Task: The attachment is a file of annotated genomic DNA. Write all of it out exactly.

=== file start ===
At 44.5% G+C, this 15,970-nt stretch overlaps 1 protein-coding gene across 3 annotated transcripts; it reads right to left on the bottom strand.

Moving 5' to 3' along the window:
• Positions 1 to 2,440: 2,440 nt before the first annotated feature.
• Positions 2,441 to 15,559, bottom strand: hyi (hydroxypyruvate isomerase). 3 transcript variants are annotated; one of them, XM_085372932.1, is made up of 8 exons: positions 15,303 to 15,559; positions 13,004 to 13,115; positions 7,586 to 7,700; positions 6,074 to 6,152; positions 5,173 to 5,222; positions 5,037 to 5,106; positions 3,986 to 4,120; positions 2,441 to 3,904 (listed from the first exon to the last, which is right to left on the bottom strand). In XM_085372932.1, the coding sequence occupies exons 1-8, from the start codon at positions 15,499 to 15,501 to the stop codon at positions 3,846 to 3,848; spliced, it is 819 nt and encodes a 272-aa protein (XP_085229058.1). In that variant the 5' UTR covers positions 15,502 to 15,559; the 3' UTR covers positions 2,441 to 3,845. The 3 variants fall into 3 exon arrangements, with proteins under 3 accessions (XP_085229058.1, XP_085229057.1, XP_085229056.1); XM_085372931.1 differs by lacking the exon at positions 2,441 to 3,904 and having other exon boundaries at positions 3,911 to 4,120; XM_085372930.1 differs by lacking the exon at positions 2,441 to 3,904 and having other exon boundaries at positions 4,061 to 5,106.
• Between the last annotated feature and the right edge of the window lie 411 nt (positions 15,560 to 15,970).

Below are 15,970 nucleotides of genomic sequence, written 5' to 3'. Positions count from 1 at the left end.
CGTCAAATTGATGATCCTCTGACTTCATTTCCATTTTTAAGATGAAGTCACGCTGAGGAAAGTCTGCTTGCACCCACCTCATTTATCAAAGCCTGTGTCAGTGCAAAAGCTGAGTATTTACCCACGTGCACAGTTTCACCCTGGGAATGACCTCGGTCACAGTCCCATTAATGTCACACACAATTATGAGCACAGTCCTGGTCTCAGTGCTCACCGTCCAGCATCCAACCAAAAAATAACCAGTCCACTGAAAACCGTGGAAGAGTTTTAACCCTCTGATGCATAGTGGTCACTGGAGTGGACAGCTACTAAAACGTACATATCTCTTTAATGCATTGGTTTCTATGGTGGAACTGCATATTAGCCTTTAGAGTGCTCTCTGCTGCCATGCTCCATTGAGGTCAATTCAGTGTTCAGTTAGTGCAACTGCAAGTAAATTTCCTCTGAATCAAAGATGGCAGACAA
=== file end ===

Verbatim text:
At 44.5% G+C, this 15,970-nt stretch overlaps 1 protein-coding gene across 3 annotated transcripts; it reads right to left on the bottom strand.

Moving 5' to 3' along the window:
• Positions 1 to 2,440: 2,440 nt before the first annotated feature.
• Positions 2,441 to 15,559, bottom strand: hyi (hydroxypyruvate isomerase). 3 transcript variants are annotated; one of them, XM_085372932.1, is made up of 8 exons: positions 15,303 to 15,559; positions 13,004 to 13,115; positions 7,586 to 7,700; positions 6,074 to 6,152; positions 5,173 to 5,222; positions 5,037 to 5,106; positions 3,986 to 4,120; positions 2,441 to 3,904 (listed from the first exon to the last, which is right to left on the bottom strand). In XM_085372932.1, the coding sequence occupies exons 1-8, from the start codon at positions 15,499 to 15,501 to the stop codon at positions 3,846 to 3,848; spliced, it is 819 nt and encodes a 272-aa protein (XP_085229058.1). In that variant the 5' UTR covers positions 15,502 to 15,559; the 3' UTR covers positions 2,441 to 3,845. The 3 variants fall into 3 exon arrangements, with proteins under 3 accessions (XP_085229058.1, XP_085229057.1, XP_085229056.1); XM_085372931.1 differs by lacking the exon at positions 2,441 to 3,904 and having other exon boundaries at positions 3,911 to 4,120; XM_085372930.1 differs by lacking the exon at positions 2,441 to 3,904 and having other exon boundaries at positions 4,061 to 5,106.
• Between the last annotated feature and the right edge of the window lie 411 nt (positions 15,560 to 15,970).

Below are 15,970 nucleotides of genomic sequence, written 5' to 3'. Positions count from 1 at the left end.
CGTCAAATTGATGATCCTCTGACTTCATTTCCATTTTTAAGATGAAGTCACGCTGAGGAAAGTCTGCTTGCACCCACCTCATTTATCAAAGCCTGTGTCAGTGCAAAAGCTGAGTATTTACCCACGTGCACAGTTTCACCCTGGGAATGACCTCGGTCACAGTCCCATTAATGTCACACACAATTATGAGCACAGTCCTGGTCTCAGTGCTCACCGTCCAGCATCCAACCAAAAAATAACCAGTCCACTGAAAACCGTGGAAGAGTTTTAACCCTCTGATGCATAGTGGTCACTGGAGTGGACAGCTACTAAAACGTACATATCTCTTTAATGCATTGGTTTCTATGGTGGAACTGCATATTAGCCTTTAGAGTGCTCTCTGCTGCCATGCTCCATTGAGGTCAATTCAGTGTTCAGTTAGTGCAACTGCAAGTAAATTTCCTCTGAATCAAAGATGGCAGACAA